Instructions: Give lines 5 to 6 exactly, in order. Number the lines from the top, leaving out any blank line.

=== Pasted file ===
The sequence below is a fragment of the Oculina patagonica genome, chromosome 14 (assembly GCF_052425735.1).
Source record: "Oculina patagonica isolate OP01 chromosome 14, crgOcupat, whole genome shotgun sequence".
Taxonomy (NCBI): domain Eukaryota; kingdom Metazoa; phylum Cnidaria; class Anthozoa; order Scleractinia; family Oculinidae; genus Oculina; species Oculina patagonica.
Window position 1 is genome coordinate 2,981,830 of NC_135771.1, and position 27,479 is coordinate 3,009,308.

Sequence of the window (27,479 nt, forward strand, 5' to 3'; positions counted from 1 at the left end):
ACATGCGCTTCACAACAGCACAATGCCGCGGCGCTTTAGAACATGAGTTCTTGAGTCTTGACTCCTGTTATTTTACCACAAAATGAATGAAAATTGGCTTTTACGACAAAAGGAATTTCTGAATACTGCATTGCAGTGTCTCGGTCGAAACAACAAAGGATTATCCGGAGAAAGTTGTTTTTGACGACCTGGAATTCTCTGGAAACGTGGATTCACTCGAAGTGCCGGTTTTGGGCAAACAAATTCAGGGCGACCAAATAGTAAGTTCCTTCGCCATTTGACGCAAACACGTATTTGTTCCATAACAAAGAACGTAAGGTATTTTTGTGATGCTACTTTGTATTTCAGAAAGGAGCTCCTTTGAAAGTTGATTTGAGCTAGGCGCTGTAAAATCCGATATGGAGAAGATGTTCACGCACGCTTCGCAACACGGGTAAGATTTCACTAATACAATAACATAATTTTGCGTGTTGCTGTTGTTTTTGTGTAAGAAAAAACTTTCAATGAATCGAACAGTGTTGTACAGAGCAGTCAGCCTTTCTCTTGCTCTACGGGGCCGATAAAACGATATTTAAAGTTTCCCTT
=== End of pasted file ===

Sequence of the window (27,479 nt, forward strand, 5' to 3'; positions counted from 1 at the left end):
ACATGCGCTTCACAACAGCACAATGCCGCGGCGCTTTAGAACATGAGTTCTTGAGTCTTGACTCCTGTTATTTTACCACAAAATGAATGAAAATTGGCTTTTACGACAAAAGGAATTTCTGAATACTGCATTGCAGTGTCTCGGTCGAAACAACAAAGGATTATCCGGAGAAAGTTGTTTTTGACGACCTGGAATTCTCTGGAAACGTGGATTCACTCGAAGTGCCGGTTTTGGGCAAACAAATTCAGGGCGACCAAATAGTAAGTTCCTTCGCCATTTGACGCAAACACGTATTTGTTCCATAACAAAGAACGTAAGGTATTTTTGTGATGCTACTTTGTATTTCAGAAAGGAGCTCCTTTGAAAGTTGATTTGAGCTAGGCGCTGTAAAATCCGATATGGAGAAGATGTTCACGCACGCTTCGCAACACGGGTAAGATTTCACTAATACAATAACATAATTTTGCGTGTTGCTGTTGTTTTTGTGTAAGAAAAAACTTTCAATGAATCGAACAGTGTTGTACAGAGCAGTCAGCCTTTCTCTTGCTCTACGGGGCCGATAAAACGATATTTAAAGTTTCCCTT